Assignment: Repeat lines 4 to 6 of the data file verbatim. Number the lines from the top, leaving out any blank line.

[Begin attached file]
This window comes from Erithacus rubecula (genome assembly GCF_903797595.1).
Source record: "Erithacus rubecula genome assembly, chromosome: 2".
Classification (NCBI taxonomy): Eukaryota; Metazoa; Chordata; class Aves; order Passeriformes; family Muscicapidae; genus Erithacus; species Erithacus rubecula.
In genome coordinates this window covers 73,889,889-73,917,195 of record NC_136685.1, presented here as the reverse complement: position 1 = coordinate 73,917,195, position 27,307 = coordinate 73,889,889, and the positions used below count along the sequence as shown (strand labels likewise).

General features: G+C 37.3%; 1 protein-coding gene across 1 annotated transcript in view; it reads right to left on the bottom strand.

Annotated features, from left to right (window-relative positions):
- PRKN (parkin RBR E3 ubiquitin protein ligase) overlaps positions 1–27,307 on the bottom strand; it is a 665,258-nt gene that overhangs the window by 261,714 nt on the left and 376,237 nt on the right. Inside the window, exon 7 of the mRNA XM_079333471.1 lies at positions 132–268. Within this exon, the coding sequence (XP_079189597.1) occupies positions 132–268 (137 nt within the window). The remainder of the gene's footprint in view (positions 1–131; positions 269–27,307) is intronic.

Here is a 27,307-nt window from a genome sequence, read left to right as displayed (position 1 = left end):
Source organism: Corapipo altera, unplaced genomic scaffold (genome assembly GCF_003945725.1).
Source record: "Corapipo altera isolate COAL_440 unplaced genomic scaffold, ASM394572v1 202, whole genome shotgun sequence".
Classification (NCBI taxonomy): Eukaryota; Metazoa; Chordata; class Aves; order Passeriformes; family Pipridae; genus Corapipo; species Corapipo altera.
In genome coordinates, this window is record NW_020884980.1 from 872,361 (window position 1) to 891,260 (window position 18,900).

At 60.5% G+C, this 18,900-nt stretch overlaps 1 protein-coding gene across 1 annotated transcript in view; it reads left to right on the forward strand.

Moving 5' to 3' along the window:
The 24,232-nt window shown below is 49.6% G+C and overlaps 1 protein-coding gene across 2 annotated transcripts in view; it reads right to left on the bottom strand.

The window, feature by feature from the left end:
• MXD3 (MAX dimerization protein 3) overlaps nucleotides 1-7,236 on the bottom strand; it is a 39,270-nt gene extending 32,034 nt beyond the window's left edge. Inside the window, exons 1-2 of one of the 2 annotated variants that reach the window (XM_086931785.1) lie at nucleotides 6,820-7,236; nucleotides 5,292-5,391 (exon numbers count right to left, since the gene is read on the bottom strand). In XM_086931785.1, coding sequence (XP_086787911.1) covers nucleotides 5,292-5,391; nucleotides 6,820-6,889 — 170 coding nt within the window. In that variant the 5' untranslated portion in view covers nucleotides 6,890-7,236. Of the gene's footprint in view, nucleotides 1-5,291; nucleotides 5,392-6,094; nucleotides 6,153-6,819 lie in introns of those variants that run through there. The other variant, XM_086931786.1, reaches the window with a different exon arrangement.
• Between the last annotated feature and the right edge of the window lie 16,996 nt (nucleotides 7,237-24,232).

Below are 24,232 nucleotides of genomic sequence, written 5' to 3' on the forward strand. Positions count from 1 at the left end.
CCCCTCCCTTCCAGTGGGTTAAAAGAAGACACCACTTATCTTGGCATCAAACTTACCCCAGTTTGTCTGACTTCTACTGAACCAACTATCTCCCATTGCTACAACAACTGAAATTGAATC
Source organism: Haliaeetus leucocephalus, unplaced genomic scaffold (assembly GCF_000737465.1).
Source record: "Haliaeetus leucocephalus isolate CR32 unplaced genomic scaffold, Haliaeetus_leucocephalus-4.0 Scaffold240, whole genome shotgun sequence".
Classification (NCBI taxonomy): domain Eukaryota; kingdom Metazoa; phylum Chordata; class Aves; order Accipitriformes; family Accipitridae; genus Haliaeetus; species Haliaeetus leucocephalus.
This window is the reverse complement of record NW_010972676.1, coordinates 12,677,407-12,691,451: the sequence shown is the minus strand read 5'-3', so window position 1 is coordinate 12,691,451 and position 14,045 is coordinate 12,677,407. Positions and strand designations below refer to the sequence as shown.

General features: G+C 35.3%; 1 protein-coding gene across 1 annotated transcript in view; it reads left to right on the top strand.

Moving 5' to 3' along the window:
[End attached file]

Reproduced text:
In genome coordinates this window covers 73,889,889-73,917,195 of record NC_136685.1, presented here as the reverse complement: position 1 = coordinate 73,917,195, position 27,307 = coordinate 73,889,889, and the positions used below count along the sequence as shown (strand labels likewise).

General features: G+C 37.3%; 1 protein-coding gene across 1 annotated transcript in view; it reads right to left on the bottom strand.

Annotated features, from left to right (window-relative positions):